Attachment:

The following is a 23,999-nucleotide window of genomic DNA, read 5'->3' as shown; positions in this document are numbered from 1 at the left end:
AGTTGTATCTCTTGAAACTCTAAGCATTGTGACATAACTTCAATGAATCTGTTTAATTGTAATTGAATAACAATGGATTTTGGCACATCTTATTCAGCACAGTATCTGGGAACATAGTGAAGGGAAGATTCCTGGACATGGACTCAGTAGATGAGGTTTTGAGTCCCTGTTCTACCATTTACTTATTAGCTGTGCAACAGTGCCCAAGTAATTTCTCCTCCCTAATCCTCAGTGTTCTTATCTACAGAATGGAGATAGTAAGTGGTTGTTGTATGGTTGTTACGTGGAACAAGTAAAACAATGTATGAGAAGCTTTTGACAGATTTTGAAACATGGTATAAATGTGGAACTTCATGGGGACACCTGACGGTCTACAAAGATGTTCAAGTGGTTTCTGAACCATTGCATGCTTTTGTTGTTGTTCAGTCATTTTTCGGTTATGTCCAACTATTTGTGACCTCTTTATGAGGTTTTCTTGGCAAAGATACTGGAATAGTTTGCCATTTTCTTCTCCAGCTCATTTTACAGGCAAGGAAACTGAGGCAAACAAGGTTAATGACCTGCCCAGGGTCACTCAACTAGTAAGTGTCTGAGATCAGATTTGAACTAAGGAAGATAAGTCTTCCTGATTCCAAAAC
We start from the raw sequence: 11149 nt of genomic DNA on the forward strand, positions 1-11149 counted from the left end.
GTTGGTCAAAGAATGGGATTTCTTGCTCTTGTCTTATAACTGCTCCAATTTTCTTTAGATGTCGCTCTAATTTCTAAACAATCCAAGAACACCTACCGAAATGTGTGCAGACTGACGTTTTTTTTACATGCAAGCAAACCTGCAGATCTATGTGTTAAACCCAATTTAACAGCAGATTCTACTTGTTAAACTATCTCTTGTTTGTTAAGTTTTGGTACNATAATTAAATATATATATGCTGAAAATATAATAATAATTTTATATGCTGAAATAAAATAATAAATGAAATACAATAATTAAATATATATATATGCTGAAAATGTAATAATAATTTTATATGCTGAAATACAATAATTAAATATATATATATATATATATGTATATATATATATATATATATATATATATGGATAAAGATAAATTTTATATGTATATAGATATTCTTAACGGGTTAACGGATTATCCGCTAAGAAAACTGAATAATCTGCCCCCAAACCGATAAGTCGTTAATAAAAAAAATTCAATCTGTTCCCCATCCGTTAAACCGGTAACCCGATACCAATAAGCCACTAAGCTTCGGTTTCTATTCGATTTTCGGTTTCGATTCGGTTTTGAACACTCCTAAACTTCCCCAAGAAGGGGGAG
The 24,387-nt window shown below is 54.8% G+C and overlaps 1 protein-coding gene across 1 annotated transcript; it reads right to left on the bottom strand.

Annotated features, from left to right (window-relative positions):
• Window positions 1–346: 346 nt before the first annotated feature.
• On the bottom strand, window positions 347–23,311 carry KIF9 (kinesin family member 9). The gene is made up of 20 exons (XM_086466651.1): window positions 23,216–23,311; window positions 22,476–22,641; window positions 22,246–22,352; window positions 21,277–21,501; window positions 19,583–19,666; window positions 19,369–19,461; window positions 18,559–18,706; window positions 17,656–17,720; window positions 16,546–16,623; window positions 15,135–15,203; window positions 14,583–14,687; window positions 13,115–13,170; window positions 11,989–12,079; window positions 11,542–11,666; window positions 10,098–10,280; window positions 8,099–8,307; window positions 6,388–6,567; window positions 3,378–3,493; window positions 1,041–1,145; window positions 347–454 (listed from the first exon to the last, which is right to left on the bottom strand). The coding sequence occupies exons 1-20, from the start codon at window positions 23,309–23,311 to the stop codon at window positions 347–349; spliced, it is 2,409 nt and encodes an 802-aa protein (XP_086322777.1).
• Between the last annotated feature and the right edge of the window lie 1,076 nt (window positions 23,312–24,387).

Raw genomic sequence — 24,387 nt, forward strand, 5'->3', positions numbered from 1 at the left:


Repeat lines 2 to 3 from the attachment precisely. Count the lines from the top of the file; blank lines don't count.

AGTTGTATCTCTTGAAACTCTAAGCATTGTGACATAACTTCAATGAATCTGTTTAATTGTAATTGAATAACAATGGATTTTGGCACATCTTATTCAGCACAGTATCTGGGAACATAGTGAAGGGAAGATTCCTGGACATGGACTCAGTAGATGAGGTTTTGAGTCCCTGTTCTACCATTTACTTATTAGCTGTGCAACAGTGCCCAAGTAATTTCTCCTCCCTAATCCTCAGTGTTCTTATCTACAGAATGGAGATAGTAAGTGGTTGTTGTATGGTTGTTACGTGGAACAAGTAAAACAATGTATGAGAAGCTTTTGACAGATTTTGAAACATGGTATAAATGTGGAACTTCATGGGGACACCTGACGGTCTACAAAGATGTTCAAGTGGTTTCTGAACCATTGCATGCTTTTGTTGTTGTTCAGTCATTTTTCGGTTATGTCCAACTATTTGTGACCTCTTTATGAGGTTTTCTTGGCAAAGATACTGGAATAGTTTGCCATTTTCTTCTCCAGCTCATTTTACAGGCAAGGAAACTGAGGCAAACAAGGTTAATGACCTGCCCAGGGTCACTCAACTAGTAAGTGTCTGAGATCAGATTTGAACTAAGGAAGATAAGTCTTCCTGATTCCAAAAC
We start from the raw sequence: 11149 nt of genomic DNA on the forward strand, positions 1-11149 counted from the left end.